Out Now v1.78
One of the few (only?) chat bots for people using the YouTube Gaming Platform.
Today, 3/6/17, the developer had to remove the website loyalty store portion due to abuse from users. Some users were using it for illegal activity and other dumb activities. Right now he took it back to pre-beta state and removed all users who had signed up (disclosure, that included me).
Here’s what the developer had to say. This is on the streamer websites as well as said on the FussBot discord
As much as I hate to say this: The streamer website / loyalty shop “experiment” is cancelled for now. Call it failed. On the one hand I underestimated how much work it is to tell some users the same exact things over and over again. Last two days I was busy replying emails to users who didn’t read a single word of the description during registration. On the other hand a first user started abusing the system sharing illegal download links via the website. Most send in pictures that are fall under some sort of copyright. This is serious for me as everything that happens on this site: I’m responsible for it. As some of you know FussBot isn’t a commercial product by a company who might have lawyers to fight a lawsuit but one mostly developed as a hobby by me. The effort and risk of this is simply not managable by a single person. I’m evaluating ways of still making the concept of a streamer website possible. Sorry for that 🙁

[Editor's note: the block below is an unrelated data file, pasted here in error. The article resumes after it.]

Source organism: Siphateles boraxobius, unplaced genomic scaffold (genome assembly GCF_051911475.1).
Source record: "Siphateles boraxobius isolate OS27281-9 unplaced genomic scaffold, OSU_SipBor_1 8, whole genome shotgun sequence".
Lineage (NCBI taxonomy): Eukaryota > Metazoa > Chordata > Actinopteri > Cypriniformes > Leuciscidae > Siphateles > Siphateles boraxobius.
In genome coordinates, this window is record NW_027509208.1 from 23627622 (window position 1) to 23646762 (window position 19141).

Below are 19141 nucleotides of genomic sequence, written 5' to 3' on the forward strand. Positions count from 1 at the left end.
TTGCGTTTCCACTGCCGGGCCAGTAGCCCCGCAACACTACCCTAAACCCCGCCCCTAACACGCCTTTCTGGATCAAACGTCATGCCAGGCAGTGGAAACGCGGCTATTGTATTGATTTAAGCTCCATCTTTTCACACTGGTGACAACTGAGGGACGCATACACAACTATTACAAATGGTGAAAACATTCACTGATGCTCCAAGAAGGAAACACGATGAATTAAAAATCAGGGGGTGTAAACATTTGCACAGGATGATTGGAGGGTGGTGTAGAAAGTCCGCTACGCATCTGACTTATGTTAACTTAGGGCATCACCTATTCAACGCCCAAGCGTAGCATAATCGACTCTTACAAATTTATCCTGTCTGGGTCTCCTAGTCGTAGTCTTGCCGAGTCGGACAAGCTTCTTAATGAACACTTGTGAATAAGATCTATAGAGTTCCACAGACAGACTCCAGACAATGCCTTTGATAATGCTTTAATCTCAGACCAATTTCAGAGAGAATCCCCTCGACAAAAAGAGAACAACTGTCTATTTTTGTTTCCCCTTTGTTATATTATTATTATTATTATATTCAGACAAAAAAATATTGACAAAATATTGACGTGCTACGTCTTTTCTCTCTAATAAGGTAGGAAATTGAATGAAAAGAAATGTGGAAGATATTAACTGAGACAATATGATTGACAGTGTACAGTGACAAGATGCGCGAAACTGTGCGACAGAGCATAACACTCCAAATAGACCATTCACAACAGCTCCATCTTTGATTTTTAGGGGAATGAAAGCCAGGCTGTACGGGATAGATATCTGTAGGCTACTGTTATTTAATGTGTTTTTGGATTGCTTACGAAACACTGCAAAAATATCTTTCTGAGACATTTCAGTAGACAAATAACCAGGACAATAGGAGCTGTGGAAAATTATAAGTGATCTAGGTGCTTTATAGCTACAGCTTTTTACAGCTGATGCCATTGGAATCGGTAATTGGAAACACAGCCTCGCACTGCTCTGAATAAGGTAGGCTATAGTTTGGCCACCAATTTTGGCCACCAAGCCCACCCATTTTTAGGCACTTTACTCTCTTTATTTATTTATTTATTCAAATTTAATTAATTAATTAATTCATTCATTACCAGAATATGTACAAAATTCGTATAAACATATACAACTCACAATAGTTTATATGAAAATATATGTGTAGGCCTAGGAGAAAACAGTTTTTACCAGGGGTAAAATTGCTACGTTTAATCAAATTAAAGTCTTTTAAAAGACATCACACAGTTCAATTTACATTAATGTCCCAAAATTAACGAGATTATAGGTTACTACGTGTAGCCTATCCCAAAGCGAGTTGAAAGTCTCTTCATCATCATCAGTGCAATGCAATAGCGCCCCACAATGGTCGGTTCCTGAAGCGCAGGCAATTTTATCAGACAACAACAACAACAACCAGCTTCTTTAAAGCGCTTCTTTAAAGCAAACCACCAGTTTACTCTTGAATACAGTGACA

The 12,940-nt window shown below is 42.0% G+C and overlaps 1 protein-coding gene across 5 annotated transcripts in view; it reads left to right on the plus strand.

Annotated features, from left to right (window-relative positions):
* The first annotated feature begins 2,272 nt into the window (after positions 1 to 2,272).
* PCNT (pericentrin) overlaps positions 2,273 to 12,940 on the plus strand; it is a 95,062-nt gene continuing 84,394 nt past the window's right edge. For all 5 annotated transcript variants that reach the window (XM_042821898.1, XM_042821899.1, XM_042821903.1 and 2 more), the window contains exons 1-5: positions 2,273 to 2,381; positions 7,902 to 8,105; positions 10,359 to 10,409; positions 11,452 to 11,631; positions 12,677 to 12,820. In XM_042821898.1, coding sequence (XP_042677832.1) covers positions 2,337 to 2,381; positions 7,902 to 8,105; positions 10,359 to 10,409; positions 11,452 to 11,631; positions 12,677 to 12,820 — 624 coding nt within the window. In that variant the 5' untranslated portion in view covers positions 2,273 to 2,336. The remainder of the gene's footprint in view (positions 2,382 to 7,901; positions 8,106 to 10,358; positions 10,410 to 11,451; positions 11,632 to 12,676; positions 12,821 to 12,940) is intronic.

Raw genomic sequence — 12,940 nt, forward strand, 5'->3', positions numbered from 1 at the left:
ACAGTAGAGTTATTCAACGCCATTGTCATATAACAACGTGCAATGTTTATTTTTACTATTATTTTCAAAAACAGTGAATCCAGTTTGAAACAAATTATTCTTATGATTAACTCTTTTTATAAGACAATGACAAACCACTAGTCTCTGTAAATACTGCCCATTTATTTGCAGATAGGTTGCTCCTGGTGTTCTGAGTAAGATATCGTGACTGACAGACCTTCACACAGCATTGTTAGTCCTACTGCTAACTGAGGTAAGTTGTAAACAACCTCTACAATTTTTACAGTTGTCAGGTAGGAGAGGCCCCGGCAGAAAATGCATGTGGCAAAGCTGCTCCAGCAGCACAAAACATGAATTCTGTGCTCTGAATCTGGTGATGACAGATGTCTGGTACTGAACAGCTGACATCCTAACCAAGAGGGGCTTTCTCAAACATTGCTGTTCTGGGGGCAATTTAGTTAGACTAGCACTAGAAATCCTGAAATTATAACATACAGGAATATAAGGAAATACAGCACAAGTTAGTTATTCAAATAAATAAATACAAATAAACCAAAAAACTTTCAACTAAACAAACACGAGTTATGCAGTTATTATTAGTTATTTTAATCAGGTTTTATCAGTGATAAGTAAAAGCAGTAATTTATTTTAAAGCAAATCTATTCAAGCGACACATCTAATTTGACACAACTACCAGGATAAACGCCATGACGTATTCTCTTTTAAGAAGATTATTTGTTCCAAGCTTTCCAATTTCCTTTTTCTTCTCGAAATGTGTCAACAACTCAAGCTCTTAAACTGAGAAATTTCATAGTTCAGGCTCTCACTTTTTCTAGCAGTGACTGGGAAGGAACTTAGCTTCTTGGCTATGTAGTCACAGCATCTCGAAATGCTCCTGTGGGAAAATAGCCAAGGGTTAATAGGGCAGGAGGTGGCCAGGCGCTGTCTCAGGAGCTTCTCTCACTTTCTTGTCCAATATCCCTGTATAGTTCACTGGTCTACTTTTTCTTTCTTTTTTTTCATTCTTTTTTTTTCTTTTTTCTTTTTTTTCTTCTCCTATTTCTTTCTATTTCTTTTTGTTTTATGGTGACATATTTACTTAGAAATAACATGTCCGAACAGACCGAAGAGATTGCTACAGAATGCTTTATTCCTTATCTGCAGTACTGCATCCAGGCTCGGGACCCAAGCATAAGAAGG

As result, a big draw this bot had is now off the table. It’s still a great bot but a major portion of the functionality is gone with coins being good for auction/betting/queue but nothing built into the software to actually spend them on. The dev is looking into other options but right now it looks like a Sorry Charlie scenario.
I have updated the score to reflect this but left the original article in tact.
As a streamer, you’re job is pretty tough. You have to play a game that you have fun at and are (hopefully) decent at. Then you have to already know the game well enough that you can pay attention to an audience and interact with them. As well, during your game stream you have to be sure that during the lulls you are keeping your audience engaged and entertained.